Biden, Ryan Clash on Economy, Job Growth
Vice President Joe Biden and Republican vice presidential nominee Paul Ryan exchanged fire over several hot-button topics during their Oct. 11 debate. When the focus shifted to state of our economy, both agreed that the number one issue here in the United States is jobs.
Debate moderator Martha Raddatz acknowledged that unemployment numbers in the U.S. recently fell below 8 percent for the first time in 43 months. However, the Obama Administration projected that it would fall below 6 percent after the addition of close to a trillion dollars in stimulus money. She asked Biden if this goal was still possible and, if so, when will it happen.
"I don't know how long it will take, but we can and will get it under 6 percent," Biden said. "When we came to office the economy was in free-fall; a great recession hit. Nine million people had lost their jobs, representing $1.6 trillion in wealth lost from retirement accounts and home equity. We knew we had to act; we immediately went out and rescued general motors and we cut taxes for the middle class.
"…Instead of signing pledges to not to ask the wealthiest among us not to contribute to bring back the middle class, [Romney] should be offering to level the playing field with the middle class."
Ryan countered Biden's position on unemployment by zeroing in on Biden's home town of Scranton, Pennsylvania, which had an unemployment rate of 8.5 percent when the Obama Administration took office; today, it's up to 10 percent.
"And that's the way it's going all around America," Ryan said. "Did they inherit a tough situation? Absolutely. But we're going in the wrong direction. The economy is limping along, growing at 1.3 percent. Job growth in September was slower than August and August was slower than July. Fifteen percent of Americans are living in poverty and 23 million are struggling to find work. This is not what a real recovery looks like."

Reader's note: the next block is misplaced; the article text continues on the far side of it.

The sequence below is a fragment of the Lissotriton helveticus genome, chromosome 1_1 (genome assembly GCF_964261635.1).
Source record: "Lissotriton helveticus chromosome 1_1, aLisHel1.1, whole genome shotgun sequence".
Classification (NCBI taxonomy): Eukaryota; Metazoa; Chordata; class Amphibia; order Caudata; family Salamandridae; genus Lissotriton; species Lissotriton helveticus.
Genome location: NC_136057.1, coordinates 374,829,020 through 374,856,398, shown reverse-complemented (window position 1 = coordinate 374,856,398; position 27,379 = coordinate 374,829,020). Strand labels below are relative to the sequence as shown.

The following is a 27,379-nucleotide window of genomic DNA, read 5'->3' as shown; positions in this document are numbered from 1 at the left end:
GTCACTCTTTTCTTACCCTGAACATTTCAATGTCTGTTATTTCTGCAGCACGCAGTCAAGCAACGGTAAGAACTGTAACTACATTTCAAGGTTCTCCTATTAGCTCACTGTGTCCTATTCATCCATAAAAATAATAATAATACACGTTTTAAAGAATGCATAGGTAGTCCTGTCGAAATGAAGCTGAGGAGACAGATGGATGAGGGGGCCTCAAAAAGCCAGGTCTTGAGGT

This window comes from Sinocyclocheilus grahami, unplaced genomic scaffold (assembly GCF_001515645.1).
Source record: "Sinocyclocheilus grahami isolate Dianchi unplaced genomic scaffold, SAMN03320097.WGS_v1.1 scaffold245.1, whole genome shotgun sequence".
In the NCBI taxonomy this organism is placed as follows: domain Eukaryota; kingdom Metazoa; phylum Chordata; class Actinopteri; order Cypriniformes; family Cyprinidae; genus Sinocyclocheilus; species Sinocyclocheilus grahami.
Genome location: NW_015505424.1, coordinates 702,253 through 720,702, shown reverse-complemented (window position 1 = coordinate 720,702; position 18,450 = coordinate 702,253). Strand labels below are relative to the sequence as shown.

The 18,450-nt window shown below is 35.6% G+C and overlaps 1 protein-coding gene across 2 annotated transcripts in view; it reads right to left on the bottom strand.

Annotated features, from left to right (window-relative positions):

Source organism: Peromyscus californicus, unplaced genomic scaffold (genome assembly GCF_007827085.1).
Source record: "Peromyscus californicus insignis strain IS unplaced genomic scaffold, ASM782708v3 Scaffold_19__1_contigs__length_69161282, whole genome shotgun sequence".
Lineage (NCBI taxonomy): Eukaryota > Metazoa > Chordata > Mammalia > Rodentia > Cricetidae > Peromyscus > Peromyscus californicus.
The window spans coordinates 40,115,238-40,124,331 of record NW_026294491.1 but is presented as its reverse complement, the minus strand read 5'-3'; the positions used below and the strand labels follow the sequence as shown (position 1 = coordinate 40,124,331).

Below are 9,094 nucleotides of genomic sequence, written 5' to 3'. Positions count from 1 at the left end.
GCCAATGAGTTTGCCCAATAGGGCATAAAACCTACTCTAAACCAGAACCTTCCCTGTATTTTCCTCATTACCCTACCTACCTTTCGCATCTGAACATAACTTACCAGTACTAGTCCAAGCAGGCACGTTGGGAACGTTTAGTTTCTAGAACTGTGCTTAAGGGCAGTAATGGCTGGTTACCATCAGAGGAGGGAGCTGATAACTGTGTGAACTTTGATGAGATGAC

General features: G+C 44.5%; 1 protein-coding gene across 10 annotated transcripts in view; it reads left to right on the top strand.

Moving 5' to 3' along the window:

The Romney/Ryan version of recovery hinges on a five-point plan: getting North America energy independent by the end of the decade; helping people who are hurting get the skills they need to get the jobs they want; getting the nation's debt under control; championing small businesses; and, making trade work so we can make more things in America.
"Mitt Romney cares about 100 percent of Americans in this country…We believe in mobility and opportunity and that's what we're going to push in a Romney administration."
While Biden acknowledged that Romney could be generous on a personal level, he continued to hammer the candidate's response to the automotive industry when it was on the brink.
"We saved a million jobs. About 200,000 people are working today and we've got 5.2 million new private-sector jobs going." During closing statements, Biden stressed the need for the middle class "to get an even shot. Whenever you've leveled the playing field, they—the people who have built this country—have been able to move."
Ryan opted to circle back to the five-point plan as the way to grow the economy faster.
"It's what our five- point plan for a stronger middle class is all about. It's about getting 12 million jobs, higher take-home pay, getting people out of poverty and into the middle class. That means going with proven, pro-growth policies that we know work to get people back to work.
"We face a very big choice. What kind of country are we going to be? What kind of country are we going to give our kids? President Obama had his chance. His economic agenda, more spending, more borrowing, higher taxes, a government takeover of health care--it's not working. It's just failed to create the jobs we need."
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